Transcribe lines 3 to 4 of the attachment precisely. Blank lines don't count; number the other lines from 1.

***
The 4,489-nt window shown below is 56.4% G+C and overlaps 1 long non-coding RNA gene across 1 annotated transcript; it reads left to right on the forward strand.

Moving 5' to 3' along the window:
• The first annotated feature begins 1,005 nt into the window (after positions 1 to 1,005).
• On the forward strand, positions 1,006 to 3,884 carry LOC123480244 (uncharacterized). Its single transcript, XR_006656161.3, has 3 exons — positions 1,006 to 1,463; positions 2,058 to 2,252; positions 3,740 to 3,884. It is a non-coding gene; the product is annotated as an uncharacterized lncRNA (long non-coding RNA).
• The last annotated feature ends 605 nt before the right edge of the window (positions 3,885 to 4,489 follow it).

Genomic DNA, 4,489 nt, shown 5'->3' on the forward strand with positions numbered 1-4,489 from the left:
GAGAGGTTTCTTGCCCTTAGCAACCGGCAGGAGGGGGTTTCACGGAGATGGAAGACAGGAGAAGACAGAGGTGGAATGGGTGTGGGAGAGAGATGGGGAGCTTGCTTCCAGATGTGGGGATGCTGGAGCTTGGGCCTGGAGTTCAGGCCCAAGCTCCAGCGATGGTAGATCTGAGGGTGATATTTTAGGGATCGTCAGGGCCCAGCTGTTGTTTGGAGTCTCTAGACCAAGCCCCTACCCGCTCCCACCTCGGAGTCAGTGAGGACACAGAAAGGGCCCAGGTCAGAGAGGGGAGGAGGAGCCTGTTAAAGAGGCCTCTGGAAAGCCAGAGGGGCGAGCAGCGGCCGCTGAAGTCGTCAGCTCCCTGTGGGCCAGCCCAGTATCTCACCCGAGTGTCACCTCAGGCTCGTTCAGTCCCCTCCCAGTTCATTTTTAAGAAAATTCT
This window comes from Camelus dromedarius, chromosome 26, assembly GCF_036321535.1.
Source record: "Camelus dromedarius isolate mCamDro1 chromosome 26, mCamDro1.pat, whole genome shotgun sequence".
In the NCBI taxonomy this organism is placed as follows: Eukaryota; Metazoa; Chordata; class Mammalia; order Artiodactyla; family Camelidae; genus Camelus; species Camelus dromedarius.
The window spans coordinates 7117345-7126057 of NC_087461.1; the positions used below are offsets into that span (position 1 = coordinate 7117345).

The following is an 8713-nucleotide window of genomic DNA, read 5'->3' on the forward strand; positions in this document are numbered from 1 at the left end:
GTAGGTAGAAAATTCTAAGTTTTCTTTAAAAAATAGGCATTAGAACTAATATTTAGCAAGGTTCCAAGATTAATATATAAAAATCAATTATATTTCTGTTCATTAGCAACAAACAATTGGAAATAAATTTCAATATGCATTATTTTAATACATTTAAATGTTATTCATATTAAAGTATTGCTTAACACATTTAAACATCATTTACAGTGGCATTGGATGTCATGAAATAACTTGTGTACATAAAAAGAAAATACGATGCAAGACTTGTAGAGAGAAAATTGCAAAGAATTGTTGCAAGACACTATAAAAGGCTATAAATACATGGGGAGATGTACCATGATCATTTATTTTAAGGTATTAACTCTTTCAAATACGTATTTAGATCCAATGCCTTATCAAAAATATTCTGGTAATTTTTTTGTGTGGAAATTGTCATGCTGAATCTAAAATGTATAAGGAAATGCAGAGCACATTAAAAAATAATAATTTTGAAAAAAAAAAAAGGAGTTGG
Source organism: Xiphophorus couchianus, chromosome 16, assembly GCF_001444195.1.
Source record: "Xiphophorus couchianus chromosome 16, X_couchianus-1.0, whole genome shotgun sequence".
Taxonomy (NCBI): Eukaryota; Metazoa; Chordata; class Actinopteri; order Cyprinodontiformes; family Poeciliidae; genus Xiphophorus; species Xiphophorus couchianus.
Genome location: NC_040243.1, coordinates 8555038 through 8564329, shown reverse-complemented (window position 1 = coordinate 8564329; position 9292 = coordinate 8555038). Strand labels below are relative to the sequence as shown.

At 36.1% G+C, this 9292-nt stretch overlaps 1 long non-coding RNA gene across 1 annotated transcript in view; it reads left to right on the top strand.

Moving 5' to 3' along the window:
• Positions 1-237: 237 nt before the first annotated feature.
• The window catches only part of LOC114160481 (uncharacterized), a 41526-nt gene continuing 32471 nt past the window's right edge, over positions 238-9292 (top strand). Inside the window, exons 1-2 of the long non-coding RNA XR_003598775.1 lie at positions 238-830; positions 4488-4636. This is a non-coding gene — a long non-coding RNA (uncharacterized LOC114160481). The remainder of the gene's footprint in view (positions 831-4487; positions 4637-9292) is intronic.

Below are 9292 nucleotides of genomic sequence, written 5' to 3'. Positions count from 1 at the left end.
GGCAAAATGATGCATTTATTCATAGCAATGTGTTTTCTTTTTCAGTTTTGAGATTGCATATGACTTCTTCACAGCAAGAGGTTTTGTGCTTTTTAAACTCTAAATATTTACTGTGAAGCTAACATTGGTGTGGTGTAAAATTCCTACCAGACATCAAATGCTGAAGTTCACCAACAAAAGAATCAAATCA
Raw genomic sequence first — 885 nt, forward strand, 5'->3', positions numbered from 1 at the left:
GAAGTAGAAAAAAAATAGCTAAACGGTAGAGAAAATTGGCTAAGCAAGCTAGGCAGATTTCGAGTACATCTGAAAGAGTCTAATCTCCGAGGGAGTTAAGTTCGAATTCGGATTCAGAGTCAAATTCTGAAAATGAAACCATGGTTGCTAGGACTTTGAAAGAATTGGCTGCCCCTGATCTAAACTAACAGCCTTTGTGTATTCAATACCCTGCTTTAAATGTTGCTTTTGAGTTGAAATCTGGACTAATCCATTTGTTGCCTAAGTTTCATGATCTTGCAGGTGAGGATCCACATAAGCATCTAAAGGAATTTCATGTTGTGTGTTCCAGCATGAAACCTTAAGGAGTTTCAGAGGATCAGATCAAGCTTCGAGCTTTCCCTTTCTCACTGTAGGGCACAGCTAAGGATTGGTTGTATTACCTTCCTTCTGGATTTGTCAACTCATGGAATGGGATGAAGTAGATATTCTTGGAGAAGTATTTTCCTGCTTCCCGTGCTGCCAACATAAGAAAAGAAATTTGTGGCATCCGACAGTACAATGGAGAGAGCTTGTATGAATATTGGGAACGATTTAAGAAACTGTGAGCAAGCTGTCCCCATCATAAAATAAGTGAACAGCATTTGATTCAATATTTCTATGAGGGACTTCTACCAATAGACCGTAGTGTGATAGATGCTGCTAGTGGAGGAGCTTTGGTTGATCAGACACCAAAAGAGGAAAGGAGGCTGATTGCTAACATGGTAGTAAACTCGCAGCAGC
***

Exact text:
• The first annotated feature begins 1,005 nt into the window (after positions 1 to 1,005).
• On the forward strand, positions 1,006 to 3,884 carry LOC123480244 (uncharacterized). Its single transcript, XR_006656161.3, has 3 exons — positions 1,006 to 1,463; positions 2,058 to 2,252; positions 3,740 to 3,884. It is a non-coding gene; the product is annotated as an uncharacterized lncRNA (long non-coding RNA).